Jacob K. Pedersen, Gerda Engholm, Axel Skytthe, Kaare Christensen & on behalf of the Academy of Geriatric Cancer Research (AgeCare)
Cancer and aging: Epidemiology and methodological challenges
Acta Oncologica 2016;55(suppl 1):7-12.
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Epidemiological cancer data shed light on key questions within basic science, clinical medicine and public health. For decades, Denmark has had linkable health registers that contain individual level data on the entire population with virtually complete follow-up. This has enabled high quality studies of cancer epidemiology and minimized the challenges often faced in many countries, such as uncertain identification of the study base, age misreporting, and low validity of the cancer diagnoses.
Kristine Bjørndal, Stine R. Larsen, Marianne H. Therkildsen, Claus A. Kristensen, Birgitte Charabi, Elo Andersen, Jens Overgaard, Sten Schytte, Henrik B. Pedersen, Lisbeth J. Andersen, Jørgen Johansen, Christian Godballe & On behalf of The Danish Head and Neck Cancer Group (DAHANCA) and Academy of Geriatric Cancer Research (AgeCare)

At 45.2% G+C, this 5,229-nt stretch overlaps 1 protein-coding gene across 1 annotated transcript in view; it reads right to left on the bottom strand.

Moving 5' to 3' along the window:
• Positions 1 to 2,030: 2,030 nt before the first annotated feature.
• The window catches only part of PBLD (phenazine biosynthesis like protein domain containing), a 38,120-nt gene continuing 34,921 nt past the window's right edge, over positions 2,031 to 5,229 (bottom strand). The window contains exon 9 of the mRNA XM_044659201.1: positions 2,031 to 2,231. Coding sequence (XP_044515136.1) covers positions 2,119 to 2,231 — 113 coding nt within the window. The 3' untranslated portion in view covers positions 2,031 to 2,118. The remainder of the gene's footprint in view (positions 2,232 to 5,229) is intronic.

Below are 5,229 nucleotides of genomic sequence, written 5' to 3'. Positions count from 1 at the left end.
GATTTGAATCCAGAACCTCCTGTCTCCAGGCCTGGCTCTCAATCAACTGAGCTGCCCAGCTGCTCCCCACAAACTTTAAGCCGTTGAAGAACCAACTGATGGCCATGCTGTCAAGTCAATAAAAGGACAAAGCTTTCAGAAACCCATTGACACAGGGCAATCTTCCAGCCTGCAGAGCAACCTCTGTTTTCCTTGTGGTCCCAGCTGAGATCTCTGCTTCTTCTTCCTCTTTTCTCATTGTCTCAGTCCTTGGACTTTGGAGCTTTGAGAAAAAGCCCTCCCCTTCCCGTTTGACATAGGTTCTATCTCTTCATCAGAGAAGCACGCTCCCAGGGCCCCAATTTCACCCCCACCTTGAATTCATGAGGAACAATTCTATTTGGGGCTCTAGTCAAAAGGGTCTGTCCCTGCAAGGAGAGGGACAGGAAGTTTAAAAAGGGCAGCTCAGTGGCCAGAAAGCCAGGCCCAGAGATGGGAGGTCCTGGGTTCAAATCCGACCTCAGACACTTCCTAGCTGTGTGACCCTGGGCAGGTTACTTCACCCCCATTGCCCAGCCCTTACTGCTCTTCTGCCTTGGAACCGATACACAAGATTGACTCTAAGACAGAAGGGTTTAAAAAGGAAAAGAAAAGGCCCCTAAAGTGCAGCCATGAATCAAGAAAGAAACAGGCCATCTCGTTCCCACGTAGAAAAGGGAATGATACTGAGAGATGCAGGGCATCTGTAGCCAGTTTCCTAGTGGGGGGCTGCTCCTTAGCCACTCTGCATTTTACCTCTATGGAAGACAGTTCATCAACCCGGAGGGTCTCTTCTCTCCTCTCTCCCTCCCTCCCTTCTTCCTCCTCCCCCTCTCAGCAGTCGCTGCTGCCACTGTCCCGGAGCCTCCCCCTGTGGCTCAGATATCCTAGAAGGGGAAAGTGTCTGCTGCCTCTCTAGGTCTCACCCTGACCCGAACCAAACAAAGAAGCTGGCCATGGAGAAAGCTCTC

Does age affect prognosis in salivary gland carcinoma patients? A national Danish study
Acta Oncologica 2016;55(suppl 1):19-22.
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Aim To compare incidence, histology, treatment modalities, disease stages, and outcome in elderly patients (_70 years) compared to younger (570 years).
Mucci LA, Hjelmborg JB, Harris JR, Czene K, Havelick DJ, Scheike T, Graff RE, Holst K, Möller S, Unger RH, McIntosh C, Nuttall E, Brandt I, Penney KL, Hartman M, Kraft P, Parmigiani G, Christensen K, Koskenvuo M, Holm NV, Heikkilä K, Pukkala E, Skytthe A, Adami HO, Kaprio J; Nordic Twin Study of Cancer (NorTwinCan) Collaboration
Familial Risk and Heritability of Cancer Among Twins in Nordic Countries.
JAMA. 2016;315:68-76.